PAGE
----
Highly useful things, brain dumps. If done in an organized fashion, of course. I started writing about the why of organization, but the post got far too long. So that will be tomorrow.
Today is going to be about the how instead.
One of my very favorite tools for organizing my thoughts is an Open Source mindmapping program called Freemind. It’s free, and runs on Windows, Mac, and Linux (a crucial bit for me).
Mindmapping is a way of recording ideas hierarchically and visually, like this.
There are a lot of options available, but for getting ideas down as fast as possible I find the keyboard shortcuts to be the most useful. Each bit of the diagram is called a node. Insert (Tab on the Mac) adds a new child node (one step down the hierarchy from the selected node). Enter adds a new node at the same level (with the same parent). The arrow keys work in the expected way. And of course, you can use the mouse to select and add nodes too.
Clicking on a node that has children closes it. You don’t have to look at everything all the time.
A lot of times that’s all you need. Putting your ideas down, well, gets them down. From there you can work with them.
For brainstorming and outlining small projects, this quick note-taking is entirely sufficient. But for longer projects, where you might want to refer to a particular mindmap for months or years, there are lots of options. You can color things, surround them in clouds, and add icons.
People seem to think that I get a lot of things done even though I always feel behind. Organization is a key part of my productivity. I use Freemind for a lot of task and project management. This is my to-do list (and yes, I know you can’t read it).
Each project area has its own colored cloud, and I’ve added icons to specific tasks: the 1, 2, 3 and so on to denote importance. I have things that need to be done now, and things to be done when I get around to it.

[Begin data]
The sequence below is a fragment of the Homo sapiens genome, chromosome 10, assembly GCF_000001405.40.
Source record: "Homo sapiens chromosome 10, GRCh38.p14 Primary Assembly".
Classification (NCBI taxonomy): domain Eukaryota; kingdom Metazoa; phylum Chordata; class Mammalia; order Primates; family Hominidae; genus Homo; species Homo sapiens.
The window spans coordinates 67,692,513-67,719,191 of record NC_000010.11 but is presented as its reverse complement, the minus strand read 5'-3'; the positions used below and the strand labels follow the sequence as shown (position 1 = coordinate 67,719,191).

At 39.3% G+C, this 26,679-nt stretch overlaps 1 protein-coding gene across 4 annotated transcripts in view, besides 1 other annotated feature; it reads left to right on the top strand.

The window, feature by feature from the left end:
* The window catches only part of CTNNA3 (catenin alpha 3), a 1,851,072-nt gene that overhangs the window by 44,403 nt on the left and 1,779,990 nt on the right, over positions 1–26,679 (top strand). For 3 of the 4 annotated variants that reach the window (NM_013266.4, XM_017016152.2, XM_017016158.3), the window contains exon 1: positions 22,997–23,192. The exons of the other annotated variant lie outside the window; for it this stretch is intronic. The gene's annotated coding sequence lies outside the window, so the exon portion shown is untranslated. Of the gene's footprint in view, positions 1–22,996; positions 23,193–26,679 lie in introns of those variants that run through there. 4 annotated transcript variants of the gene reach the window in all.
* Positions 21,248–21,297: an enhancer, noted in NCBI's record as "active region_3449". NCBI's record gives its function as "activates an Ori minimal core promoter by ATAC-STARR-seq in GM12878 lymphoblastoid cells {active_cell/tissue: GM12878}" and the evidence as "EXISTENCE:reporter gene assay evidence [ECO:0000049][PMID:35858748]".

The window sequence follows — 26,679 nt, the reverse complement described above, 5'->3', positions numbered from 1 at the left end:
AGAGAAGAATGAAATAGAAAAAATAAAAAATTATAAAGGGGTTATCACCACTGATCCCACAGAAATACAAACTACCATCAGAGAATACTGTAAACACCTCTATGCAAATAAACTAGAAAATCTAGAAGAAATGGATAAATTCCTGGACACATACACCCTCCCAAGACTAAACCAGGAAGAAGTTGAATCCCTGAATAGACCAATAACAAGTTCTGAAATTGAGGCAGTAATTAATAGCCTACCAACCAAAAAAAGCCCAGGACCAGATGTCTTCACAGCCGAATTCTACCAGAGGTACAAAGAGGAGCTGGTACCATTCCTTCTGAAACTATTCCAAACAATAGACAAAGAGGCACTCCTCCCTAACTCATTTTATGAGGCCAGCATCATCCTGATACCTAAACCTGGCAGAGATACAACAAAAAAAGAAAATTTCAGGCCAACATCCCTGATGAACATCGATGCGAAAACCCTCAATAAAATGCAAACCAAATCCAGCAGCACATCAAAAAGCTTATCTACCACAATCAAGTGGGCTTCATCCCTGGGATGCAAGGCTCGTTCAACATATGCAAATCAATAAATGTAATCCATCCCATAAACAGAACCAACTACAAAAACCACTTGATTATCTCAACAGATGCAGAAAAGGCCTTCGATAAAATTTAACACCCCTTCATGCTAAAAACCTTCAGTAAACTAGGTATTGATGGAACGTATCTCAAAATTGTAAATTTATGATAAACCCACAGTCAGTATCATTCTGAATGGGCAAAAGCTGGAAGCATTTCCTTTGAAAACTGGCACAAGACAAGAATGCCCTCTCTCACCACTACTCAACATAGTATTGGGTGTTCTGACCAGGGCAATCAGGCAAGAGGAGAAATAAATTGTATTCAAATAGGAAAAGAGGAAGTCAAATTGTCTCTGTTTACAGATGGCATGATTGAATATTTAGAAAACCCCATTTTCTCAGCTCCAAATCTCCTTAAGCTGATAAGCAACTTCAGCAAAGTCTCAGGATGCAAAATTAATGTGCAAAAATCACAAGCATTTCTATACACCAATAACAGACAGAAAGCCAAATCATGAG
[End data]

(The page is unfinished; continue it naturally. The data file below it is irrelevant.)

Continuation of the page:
The icons are useful as more than visual reminders. I can filter the mindmap on any of them, so the map only shows top-priority tasks, or whatever else I’ve organized them by.
For outlining a big writing project, icons could mark areas that need research, items that are done, and items that need work. Or whatever suits your organizational system and that particular project.
Freemind recently added the ability to use text attributes: classes and tags. But so far this feature seems clunky and hard to use. It has a lot of potential, but isn’t something I use regularly. The gray boxes on the to-do list are attributes. I tried it again on this map to see if the implementation was more to my taste yet, but it isn’t. They’re slow to add; icons are much easier, and accomplish something similar when used with filtering.
Most of the project areas have one or more separate mindmaps too, with links in this master map so I can click on the link and open the project-specific map. That keeps everything indexed in one place, but keeps the index from getting too large and cluttered.
My main considerations for software like this, and I’ve tried a lot of the available software packages: ease of getting ideas down in the first place; options for tagging and filtering; cross-platform use. That last one is very important for me, though I realize it isn’t a dealbreaker for many people. I keep my main mindmaps in my Dropbox* folder so I can access them from anywhere. In my case, “anywhere” includes Mac, Linux, and occasional Windows use. Freemind runs on all three, so I’m set.
I use Freemind for task management, brainstorming, writing literature reviews, organizing projects, plotting fiction… it’s one of my most useful pieces of software. And it’s free, so give it a try.
* Dropbox really deserves a separate post. Briefly, it’s a backup folder that is synchronized between all my computers. I keep current projects and reference materials there. Those files are always backed up, and always accessible no matter where I am or what computer I’m using. If you’d like to try it, it’s free. You can sign up yourself, but if you ask me for an invite we both get extra space.